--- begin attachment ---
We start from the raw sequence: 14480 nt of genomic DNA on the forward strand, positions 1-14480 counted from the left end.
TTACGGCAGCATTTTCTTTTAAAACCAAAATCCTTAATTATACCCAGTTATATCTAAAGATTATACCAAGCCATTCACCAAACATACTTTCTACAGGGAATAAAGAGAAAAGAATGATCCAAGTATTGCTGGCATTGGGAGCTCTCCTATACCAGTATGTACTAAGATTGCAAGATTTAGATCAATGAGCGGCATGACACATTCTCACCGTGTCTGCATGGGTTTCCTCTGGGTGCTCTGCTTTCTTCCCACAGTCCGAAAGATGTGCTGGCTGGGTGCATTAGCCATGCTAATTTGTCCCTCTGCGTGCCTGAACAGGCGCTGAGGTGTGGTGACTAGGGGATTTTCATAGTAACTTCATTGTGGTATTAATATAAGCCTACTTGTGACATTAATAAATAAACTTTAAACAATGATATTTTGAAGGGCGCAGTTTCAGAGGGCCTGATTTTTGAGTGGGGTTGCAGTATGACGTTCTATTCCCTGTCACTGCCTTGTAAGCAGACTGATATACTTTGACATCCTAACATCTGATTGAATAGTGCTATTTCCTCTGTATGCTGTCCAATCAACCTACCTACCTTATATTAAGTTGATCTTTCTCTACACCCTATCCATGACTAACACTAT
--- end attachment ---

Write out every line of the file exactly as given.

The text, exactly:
We start from the raw sequence: 14480 nt of genomic DNA on the forward strand, positions 1-14480 counted from the left end.
TTACGGCAGCATTTTCTTTTAAAACCAAAATCCTTAATTATACCCAGTTATATCTAAAGATTATACCAAGCCATTCACCAAACATACTTTCTACAGGGAATAAAGAGAAAAGAATGATCCAAGTATTGCTGGCATTGGGAGCTCTCCTATACCAGTATGTACTAAGATTGCAAGATTTAGATCAATGAGCGGCATGACACATTCTCACCGTGTCTGCATGGGTTTCCTCTGGGTGCTCTGCTTTCTTCCCACAGTCCGAAAGATGTGCTGGCTGGGTGCATTAGCCATGCTAATTTGTCCCTCTGCGTGCCTGAACAGGCGCTGAGGTGTGGTGACTAGGGGATTTTCATAGTAACTTCATTGTGGTATTAATATAAGCCTACTTGTGACATTAATAAATAAACTTTAAACAATGATATTTTGAAGGGCGCAGTTTCAGAGGGCCTGATTTTTGAGTGGGGTTGCAGTATGACGTTCTATTCCCTGTCACTGCCTTGTAAGCAGACTGATATACTTTGACATCCTAACATCTGATTGAATAGTGCTATTTCCTCTGTATGCTGTCCAATCAACCTACCTACCTTATATTAAGTTGATCTTTCTCTACACCCTATCCATGACTAACACTAT